Legislative Wrap-Up: Lighter Marijuana Penalties, Transgender Youth Therapies, Confederate Monuments

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The Alabama Senate floor during the 2021 legislative session.

Alabama Senate

Certain medical therapies for transgender youth would be banned under a bill passed in the Alabama Senate this week over the objections of opponents who demonstrated outside the State House. Another measure that advanced would ease penalties for marijuana possession. That’s part of this week’s legislative wrap-up with Don Dailey, host of Alabama Public Television’s Capitol Journal. Here are the highlights:

Lawmakers React to Mask Order Plans

Gov. Ivey extended the statewide mask order but only until April 9. She said she wanted to get through Easter and give more residents a chance to be vaccinated.

She’s had support from the medical community, but she’s also faced pressure as states like Mississippi and Texas have lifted mandatory mask orders. Dailey said the reaction from Republican leaders in Alabama has been mixed.

Lt. Gov. Will Ainsworth issued a statement earlier this week calling on Ivey to lift the mask order immediately, calling it a “Big Brother-style government mandate.” The Senate this week also approved a Republican-backed resolution that called on Ivey to lift the mask mandate, saying it was time.

She has her supporters at the State House, too, saying that she made the right decision and waiting one more month for a lot more people to get shots in the arm before she doesn’t extend it any further,” Dailey said.

Lighter Penalties for Marijuana Possession

This bill, sponsored by Senate Minority Leader Bobby Singleton, would make it so that people in possession of less than two ounces of marijuana would be charged with a violation rather than a misdemeanor. The violation would carry a fine of no more than $250. The charge could be expunged from an individual’s record if no other crimes are committed.

Possession of two ounces or more would be a misdemeanor under Singleton’s proposed legislation. Supporters in the Legislature see it as a way to reduce Alabama’s severe prison overcrowding.

There are lawmakers who feel that a lot of people end up in jail on minor drug offenses and that legislation like this might be the way to go,” Dailey said.

The bill easily passed a Senate committee this week and now heads to the Senate floor. Proposed measures to reduce marijuana penalties have failed in Alabama in years past.

Banning Medical Therapies for Transgender Children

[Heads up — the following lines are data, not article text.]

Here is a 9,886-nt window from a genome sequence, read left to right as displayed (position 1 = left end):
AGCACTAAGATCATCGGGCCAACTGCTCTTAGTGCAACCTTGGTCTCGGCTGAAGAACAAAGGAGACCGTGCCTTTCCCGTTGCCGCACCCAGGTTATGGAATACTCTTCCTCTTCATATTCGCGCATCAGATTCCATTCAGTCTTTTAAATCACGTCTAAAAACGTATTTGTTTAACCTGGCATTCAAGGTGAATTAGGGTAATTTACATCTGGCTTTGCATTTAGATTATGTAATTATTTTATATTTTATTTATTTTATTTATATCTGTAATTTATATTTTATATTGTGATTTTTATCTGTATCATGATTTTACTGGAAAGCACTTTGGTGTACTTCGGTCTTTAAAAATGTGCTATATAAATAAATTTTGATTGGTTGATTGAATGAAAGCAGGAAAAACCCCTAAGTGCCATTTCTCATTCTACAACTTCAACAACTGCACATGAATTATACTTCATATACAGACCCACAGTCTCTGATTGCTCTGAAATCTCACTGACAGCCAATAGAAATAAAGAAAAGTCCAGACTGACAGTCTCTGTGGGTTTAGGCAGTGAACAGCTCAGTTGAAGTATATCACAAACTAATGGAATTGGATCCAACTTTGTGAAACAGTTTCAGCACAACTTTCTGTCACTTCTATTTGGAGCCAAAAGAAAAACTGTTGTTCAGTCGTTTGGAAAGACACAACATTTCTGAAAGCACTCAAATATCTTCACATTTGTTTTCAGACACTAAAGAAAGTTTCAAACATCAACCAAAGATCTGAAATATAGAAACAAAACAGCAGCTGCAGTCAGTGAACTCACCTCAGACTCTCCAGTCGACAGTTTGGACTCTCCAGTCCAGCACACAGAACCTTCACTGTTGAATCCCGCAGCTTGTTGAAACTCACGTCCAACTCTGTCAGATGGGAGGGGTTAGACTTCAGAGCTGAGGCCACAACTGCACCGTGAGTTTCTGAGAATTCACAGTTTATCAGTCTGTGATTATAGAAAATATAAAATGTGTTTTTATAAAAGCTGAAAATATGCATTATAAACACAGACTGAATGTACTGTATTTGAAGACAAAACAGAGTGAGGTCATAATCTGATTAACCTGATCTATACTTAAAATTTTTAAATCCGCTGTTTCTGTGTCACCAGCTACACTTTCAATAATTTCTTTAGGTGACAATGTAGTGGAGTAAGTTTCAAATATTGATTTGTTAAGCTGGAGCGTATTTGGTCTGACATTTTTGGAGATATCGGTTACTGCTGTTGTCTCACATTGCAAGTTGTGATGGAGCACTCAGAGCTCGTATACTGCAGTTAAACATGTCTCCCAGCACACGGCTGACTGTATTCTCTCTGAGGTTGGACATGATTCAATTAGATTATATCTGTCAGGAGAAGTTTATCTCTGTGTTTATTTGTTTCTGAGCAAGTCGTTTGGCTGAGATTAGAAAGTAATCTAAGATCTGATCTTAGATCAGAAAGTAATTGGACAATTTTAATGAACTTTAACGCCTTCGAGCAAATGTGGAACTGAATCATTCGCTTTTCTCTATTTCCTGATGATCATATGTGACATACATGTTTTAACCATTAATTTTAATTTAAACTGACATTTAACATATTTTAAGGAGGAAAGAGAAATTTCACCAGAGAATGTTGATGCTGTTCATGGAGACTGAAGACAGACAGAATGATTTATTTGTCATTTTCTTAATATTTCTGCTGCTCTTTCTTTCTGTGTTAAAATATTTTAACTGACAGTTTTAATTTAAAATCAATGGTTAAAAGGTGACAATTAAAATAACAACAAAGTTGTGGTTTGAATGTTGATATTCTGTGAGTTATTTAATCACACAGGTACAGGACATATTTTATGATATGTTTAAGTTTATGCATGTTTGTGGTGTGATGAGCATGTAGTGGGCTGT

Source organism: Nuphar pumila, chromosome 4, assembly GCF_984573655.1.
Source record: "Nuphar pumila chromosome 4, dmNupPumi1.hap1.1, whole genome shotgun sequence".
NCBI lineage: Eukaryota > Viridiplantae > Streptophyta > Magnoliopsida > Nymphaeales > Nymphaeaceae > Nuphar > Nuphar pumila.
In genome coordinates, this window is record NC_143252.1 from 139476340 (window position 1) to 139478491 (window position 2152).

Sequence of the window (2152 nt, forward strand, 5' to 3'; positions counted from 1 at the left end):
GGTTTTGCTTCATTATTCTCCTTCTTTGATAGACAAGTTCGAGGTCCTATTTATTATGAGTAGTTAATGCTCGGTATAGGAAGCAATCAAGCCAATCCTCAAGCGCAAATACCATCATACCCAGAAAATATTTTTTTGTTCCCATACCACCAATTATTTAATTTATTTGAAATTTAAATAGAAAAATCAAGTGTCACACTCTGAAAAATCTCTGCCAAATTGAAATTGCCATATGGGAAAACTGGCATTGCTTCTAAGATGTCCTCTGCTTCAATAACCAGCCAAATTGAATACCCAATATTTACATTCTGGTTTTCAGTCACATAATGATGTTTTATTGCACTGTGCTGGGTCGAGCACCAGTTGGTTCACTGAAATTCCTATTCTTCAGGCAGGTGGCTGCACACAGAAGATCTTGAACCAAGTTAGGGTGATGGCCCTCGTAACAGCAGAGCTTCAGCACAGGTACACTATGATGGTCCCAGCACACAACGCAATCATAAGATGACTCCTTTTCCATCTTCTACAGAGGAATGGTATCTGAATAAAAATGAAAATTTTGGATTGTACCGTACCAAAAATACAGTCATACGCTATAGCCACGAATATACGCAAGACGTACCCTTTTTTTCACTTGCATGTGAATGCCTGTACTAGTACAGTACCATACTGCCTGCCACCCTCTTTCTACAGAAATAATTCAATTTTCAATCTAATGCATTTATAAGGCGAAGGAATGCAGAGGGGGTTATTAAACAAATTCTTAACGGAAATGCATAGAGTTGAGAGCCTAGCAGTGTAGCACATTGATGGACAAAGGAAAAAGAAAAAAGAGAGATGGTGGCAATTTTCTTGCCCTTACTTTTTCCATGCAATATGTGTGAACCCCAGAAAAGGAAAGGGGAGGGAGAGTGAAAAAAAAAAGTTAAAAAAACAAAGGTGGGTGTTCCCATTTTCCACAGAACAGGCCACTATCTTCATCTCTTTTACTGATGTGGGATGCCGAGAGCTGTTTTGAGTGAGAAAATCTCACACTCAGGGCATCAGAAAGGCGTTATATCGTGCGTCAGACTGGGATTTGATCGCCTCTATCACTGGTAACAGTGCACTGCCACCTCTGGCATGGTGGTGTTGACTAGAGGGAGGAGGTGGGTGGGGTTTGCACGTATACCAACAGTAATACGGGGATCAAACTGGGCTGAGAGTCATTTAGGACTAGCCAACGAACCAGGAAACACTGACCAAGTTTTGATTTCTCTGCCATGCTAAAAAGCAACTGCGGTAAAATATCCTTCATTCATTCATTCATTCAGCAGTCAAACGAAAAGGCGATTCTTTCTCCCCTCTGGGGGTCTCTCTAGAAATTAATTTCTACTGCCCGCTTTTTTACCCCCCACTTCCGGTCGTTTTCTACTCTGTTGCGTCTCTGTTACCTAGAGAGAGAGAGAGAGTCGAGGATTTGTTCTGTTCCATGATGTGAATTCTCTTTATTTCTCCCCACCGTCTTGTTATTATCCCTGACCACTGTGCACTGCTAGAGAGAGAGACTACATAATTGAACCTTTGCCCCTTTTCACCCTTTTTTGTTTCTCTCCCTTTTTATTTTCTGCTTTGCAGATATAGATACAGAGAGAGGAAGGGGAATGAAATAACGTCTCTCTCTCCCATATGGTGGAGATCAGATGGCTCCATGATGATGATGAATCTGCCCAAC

The Senate this week passed a measure that would make it a crime to treat transgender youth under age 19 with puberty blockers and hormone therapy. The bill moves to the House where a committee has approved a bill that is almost identical.

The proposed legislation would make it a felony to administer certain medical therapies and perform surgery to treat transgender minors. The punishment: up to 10 years in prison. Supporters of the bill say minors should wait until adulthood to make decisions about transgender therapies and procedures.

Demonstrators rallied outside the State House to oppose the measure, pointing out that transgender youth are at higher risk for suicide.

Lots of transgender people, lots of transgender advocates, parents of transgender children all descended on the State House on Tuesday and, of course, were largely kept outside because of pandemic restrictions,” Dailey said. “But nonetheless, their presence was felt around the State House as the Senate took up this bill.

A Birmingham physician who has several young transgender patients testified in the Senate that genital surgery is never performed on children. She also noted there’s a lot of oversight whenever hormone therapy or puberty blockers are administered.

No Changes to Confederate Monument Bill

Lawmakers rejected a bill that would have offered options for municipalities wishing to remove unwanted Confederate monuments and put them elsewhere.

Rep. Juandalynn Givan of Birmingham sponsored the legislation. It would have revised the 2017 Memorial Preservation Act to allow cities and towns to move Confederate monuments to a local park or a state agency for preservation. Local governments would foot the bill for relocation.

The bill stipulated that “if they did [remove monuments], they could turn them over to the state, either to the Department of Archives and History or to the Alabama Historical Commission, which might find them future display locations,” Dailey said.

Cities that have removed Confederate symbols face a $25,000 fine. One lawmaker proposed a measure this session that would increase that fine to $10,000 a day.

Givan told reporters the bill’s failure is about racism. Opponents in the Legislature denied that.

 

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